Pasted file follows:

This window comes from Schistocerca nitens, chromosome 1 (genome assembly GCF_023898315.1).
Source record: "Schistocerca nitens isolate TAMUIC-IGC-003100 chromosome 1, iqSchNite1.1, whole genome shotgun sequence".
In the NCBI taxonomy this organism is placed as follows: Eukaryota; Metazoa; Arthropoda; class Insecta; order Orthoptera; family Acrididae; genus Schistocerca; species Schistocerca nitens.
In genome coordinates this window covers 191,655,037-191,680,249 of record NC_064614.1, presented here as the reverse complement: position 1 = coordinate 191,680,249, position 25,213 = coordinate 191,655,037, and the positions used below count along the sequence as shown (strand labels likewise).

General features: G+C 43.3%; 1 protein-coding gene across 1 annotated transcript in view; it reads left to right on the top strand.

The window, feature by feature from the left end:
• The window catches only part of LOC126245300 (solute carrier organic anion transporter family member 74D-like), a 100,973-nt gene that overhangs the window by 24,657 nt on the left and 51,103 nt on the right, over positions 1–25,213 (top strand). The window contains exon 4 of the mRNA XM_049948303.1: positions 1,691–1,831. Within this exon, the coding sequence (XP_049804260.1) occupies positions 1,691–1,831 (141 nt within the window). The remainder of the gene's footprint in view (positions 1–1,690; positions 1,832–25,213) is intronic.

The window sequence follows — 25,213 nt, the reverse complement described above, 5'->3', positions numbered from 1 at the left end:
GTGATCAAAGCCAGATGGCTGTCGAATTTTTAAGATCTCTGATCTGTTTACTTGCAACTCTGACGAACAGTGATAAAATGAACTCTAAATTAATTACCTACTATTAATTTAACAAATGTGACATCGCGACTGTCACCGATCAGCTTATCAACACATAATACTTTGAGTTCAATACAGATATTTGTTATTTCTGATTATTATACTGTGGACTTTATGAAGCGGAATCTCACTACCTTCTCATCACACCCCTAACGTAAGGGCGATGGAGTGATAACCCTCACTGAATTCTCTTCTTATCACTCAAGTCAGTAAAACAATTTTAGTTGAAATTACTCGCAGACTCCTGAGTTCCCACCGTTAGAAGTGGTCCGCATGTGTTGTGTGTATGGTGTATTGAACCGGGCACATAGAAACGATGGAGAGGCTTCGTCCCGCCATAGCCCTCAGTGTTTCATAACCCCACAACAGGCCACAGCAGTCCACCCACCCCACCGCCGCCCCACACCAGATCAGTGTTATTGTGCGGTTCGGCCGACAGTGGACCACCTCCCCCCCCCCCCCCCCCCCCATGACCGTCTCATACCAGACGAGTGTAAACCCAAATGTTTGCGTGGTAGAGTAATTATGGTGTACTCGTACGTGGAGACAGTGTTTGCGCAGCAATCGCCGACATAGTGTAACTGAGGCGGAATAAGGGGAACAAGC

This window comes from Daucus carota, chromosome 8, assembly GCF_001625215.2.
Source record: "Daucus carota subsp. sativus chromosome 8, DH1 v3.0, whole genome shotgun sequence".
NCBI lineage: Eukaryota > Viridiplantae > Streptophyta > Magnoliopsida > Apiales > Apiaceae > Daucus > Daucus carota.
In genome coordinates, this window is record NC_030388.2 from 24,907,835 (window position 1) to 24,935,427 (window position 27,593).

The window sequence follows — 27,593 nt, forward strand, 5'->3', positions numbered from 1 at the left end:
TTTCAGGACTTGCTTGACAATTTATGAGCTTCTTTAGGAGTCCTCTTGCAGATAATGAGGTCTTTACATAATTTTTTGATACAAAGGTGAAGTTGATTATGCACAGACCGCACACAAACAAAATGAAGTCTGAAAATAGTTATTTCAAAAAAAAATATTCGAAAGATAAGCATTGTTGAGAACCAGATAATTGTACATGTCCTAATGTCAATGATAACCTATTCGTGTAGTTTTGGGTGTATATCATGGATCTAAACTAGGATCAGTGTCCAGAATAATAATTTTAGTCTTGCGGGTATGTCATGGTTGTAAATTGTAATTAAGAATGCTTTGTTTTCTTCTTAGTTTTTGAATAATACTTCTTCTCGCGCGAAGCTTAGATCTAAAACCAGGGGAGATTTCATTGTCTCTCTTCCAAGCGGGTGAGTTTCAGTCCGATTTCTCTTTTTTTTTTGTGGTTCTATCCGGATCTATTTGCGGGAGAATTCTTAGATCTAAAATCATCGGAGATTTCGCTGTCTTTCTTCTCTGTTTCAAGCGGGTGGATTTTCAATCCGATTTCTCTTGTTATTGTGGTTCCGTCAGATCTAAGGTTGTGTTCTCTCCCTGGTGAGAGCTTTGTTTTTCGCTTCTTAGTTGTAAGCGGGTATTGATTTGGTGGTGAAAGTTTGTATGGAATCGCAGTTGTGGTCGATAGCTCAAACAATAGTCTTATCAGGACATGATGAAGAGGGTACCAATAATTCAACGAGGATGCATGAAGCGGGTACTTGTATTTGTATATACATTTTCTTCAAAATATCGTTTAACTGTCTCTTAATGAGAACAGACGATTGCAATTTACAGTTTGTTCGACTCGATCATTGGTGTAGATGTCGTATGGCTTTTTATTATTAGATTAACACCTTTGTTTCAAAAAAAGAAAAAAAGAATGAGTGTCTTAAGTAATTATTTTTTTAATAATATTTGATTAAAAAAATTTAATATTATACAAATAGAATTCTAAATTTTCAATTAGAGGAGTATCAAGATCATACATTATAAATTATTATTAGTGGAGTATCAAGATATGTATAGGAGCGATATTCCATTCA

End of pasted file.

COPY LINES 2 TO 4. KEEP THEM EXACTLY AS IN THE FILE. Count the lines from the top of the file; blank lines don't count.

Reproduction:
Source record: "Schistocerca nitens isolate TAMUIC-IGC-003100 chromosome 1, iqSchNite1.1, whole genome shotgun sequence".
In the NCBI taxonomy this organism is placed as follows: Eukaryota; Metazoa; Arthropoda; class Insecta; order Orthoptera; family Acrididae; genus Schistocerca; species Schistocerca nitens.
In genome coordinates this window covers 191,655,037-191,680,249 of record NC_064614.1, presented here as the reverse complement: position 1 = coordinate 191,680,249, position 25,213 = coordinate 191,655,037, and the positions used below count along the sequence as shown (strand labels likewise).